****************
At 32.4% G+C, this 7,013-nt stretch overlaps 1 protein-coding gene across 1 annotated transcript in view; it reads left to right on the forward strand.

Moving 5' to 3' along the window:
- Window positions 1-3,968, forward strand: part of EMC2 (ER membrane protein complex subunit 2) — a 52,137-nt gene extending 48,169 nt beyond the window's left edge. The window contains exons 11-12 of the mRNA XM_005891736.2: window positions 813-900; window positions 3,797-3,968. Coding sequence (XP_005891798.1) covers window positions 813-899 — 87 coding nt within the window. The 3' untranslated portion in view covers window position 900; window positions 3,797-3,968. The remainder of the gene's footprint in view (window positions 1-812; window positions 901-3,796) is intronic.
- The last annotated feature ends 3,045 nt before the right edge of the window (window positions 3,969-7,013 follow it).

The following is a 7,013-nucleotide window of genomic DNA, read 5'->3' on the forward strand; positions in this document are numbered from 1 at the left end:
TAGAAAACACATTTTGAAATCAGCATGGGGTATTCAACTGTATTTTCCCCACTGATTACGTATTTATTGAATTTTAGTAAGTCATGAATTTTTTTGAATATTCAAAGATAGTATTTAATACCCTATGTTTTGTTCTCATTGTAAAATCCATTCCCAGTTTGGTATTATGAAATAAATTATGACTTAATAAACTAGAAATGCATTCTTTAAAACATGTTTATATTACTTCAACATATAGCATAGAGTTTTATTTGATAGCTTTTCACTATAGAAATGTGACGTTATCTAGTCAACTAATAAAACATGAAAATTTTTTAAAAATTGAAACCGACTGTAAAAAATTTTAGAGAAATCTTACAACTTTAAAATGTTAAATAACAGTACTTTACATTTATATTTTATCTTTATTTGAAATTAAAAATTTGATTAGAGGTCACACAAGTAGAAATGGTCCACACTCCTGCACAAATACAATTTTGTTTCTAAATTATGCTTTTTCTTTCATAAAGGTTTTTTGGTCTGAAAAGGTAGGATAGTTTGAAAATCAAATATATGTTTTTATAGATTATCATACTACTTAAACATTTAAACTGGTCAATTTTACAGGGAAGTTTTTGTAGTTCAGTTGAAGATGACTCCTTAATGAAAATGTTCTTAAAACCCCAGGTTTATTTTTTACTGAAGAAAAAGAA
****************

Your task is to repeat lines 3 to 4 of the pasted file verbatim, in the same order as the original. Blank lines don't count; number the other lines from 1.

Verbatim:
- Window positions 1-3,968, forward strand: part of EMC2 (ER membrane protein complex subunit 2) — a 52,137-nt gene extending 48,169 nt beyond the window's left edge. The window contains exons 11-12 of the mRNA XM_005891736.2: window positions 813-900; window positions 3,797-3,968. Coding sequence (XP_005891798.1) covers window positions 813-899 — 87 coding nt within the window. The 3' untranslated portion in view covers window position 900; window positions 3,797-3,968. The remainder of the gene's footprint in view (window positions 1-812; window positions 901-3,796) is intronic.
- The last annotated feature ends 3,045 nt before the right edge of the window (window positions 3,969-7,013 follow it).